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Do We Really Ask How People Are Doing ?

How are you doing ?

                                   How are you doing ?

You might find yourself walking down the street, and someone asks you “How are you doing? “and they proceed to pass you by and keep walking. This phenomenon is similar to the California stop that you will see with some drivers in California, (i.e. they don’t necessarily come to a complete stop at a traffic intersection stop sign) or in the Episcopal Church where you can witness the “California kneel”, where the parishioner really doesn’t go all the way down on the kneel-er. This technique helps a great deal especially if one has Arthritis in the knees.

Seriously, it’s important that people look out and care for each other. However, sometimes, in our fast- paced society our best intentions to look out for others do not always occur.

Witness, the recent feat of the raccoon who scaled a 23-story building in St. Paul. MN. Raccoon triumphs over skyscraper in a climb that … – Washington Posthttps://www.washingtonpost.com/…/a-raccoon-is-scaling-the-side-of-a-tall-skyscraper-an…

This critter drew attention, deservedly so, world – wide. There was a website that kept tract of this animal’s progress as it scaled this skyscraper over several hours. I’m glad to report that the raccoon survived the climb, without mishap, and celebrated by dining on cat food.

I wonder if a human was climbing the same building, if they would have engendered the same amount of interest?

There is a growing sense of desensitization in our culture. Climbers fall off El Capitan in Yosemite National Park and die, a British-Australian couple fell to their death off of a cliff in the attempt to take a “Selfie. “

Then there are the numbers regarding Suicide which are increasing.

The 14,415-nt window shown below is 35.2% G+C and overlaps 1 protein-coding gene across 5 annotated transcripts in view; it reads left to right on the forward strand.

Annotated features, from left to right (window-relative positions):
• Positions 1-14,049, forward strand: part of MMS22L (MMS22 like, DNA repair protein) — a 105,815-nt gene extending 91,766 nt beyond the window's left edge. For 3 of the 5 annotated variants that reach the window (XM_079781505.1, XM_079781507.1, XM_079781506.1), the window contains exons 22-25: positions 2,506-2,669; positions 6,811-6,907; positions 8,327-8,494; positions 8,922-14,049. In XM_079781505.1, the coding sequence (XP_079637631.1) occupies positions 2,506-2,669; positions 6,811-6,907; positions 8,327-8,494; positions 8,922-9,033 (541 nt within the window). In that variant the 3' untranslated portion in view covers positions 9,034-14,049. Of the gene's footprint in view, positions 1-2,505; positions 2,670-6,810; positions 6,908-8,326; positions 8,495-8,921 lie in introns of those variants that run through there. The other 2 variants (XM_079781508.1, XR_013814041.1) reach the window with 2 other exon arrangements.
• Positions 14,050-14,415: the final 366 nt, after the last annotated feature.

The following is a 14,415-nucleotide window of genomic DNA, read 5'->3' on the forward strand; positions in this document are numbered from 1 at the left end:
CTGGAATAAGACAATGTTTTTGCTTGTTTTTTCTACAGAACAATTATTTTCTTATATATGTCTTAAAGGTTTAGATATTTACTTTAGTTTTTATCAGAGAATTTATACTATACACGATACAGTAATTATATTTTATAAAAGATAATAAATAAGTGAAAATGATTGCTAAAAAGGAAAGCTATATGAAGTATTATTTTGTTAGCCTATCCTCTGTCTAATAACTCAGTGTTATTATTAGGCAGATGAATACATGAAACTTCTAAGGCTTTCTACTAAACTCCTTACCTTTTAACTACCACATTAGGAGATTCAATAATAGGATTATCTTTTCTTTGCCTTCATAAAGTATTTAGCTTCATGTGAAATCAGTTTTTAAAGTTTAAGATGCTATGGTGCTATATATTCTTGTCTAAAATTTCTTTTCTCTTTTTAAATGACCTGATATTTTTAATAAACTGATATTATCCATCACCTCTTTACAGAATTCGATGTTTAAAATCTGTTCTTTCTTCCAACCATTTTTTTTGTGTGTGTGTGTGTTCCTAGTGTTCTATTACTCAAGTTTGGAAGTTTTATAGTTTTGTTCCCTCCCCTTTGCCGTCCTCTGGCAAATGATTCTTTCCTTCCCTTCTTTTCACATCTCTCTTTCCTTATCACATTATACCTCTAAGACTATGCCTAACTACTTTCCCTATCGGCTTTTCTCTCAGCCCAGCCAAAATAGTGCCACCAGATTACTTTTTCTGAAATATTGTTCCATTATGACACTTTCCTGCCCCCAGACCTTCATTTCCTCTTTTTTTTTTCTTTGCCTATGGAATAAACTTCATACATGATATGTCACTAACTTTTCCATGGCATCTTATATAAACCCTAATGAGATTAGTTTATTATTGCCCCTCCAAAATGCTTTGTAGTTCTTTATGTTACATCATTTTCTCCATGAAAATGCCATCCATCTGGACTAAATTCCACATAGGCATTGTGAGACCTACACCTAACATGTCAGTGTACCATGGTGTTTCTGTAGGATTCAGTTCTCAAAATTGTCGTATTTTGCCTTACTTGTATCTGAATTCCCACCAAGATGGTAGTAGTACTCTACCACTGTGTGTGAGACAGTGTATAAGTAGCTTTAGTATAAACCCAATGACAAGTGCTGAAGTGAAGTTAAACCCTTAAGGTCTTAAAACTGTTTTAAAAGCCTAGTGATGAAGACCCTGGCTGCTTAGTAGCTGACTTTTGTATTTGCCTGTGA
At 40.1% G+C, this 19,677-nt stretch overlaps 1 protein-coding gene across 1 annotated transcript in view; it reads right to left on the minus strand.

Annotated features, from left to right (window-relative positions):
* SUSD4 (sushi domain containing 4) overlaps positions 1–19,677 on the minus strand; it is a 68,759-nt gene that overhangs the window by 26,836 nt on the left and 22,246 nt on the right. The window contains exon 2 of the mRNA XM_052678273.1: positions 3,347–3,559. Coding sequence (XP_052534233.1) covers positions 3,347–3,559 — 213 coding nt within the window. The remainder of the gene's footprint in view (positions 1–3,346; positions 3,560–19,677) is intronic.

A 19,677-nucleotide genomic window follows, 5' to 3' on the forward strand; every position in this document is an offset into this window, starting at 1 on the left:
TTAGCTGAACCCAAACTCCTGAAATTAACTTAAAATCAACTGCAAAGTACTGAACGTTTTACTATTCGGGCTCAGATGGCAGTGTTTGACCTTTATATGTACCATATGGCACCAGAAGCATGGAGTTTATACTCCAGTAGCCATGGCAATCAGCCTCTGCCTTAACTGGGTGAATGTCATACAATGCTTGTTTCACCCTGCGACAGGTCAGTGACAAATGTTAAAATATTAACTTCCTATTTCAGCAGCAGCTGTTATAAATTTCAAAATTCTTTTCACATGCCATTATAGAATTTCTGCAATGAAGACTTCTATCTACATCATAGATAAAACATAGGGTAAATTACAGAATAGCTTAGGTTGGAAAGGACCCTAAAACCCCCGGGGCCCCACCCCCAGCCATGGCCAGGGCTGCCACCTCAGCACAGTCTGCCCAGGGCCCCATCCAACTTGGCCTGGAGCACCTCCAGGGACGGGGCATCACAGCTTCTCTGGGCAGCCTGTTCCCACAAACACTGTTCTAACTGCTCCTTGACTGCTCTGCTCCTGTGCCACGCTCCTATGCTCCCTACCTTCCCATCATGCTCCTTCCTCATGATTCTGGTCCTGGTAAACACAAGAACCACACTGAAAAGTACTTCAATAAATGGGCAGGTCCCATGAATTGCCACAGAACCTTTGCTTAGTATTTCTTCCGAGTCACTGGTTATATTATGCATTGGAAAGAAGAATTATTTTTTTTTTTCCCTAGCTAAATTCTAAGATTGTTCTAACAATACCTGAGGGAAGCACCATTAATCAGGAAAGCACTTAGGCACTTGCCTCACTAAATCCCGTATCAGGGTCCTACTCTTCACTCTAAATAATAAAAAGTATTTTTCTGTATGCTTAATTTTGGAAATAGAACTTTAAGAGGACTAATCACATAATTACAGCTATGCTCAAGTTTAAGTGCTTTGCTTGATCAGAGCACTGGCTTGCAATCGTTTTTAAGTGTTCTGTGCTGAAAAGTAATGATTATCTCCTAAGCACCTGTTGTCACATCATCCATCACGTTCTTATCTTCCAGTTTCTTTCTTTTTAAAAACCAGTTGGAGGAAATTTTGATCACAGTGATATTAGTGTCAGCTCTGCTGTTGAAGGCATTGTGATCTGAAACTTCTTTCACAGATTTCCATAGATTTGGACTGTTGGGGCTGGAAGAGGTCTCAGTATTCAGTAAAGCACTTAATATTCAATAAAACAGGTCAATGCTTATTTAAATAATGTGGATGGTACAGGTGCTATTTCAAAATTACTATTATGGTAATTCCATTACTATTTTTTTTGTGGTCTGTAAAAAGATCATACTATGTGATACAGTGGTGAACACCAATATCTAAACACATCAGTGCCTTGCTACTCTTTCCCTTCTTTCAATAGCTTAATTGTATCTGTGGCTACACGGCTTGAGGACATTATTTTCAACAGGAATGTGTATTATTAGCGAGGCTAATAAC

Suicide rates have increased in nearly every state over the past two decades, and half of the states have seen suicide rates go up more than 30 percent.
The rise in suicide rates was highest in the central, northern region of the U.S., with North Dakota, for example, seeing a 57.6 percent increase since 1999. Nevada was the only state that saw no increase, and Delaware saw the smallest increase which was 5.9 percent.
Often, the suicide seemed to happen without warning: 54 percent of the people who killed themselves didn’t have a previously known mental health issue. “Instead, these folks were suffering from other issues, such as relationship problems, substance misuse, physical health problems, job or financial problems, and recent crises or things that were coming up in their lives that they were anticipating,” says Deborah Stone, a behavioral scientist at the CDC. “ Suicide rates are up 30 percent since 1999, CDC says – NBC News

https://www.nbcnews.com/…/suicide-rates-are-30-percent-1999-cdc-says-n880926

So what can be done to help people who are experiencing crisis ?

A program called “Lean On Me “ was developed by three students at Massachusetts Institute Of Technology ( MIT ):

“Through an anonymous texting hotline called Lean On Me, anyone in the MIT community in need of support can reach out at anytime and connect with a peer — which can be just as important as getting help from a professional, says MIT student Andy Trattner, one of the hotline’s creators.
Lean On Me allows people in the MIT community to connect with a trained “peer supporter” through text message exchanges when they’re struggling with the pressures of college course loads and relationships.” …MIT Students Use Their Coding Skills For Suicide Prevention – NBC …https://www.nbcnews.com/…plan/mit-students-use-their-smarts-create-texting-hotline-..

This intervention has worked and suicides at MIT are reducing in number.

The raccoon made it to the top of the skyscraper, with the support of some humans.

We need to do everything humanly possible to help other people who are struggling in crisis to make it to the top as well.

May it be so.

If you or someone you know may be considering suicide, contact the National Suicide Prevention Lifeline at 1-800-273-8255 (En Español: 1-888-628-9454; Deaf and Hard of Hearing: 1-800-799-4889) or the Crisis Text Line by texting 741741

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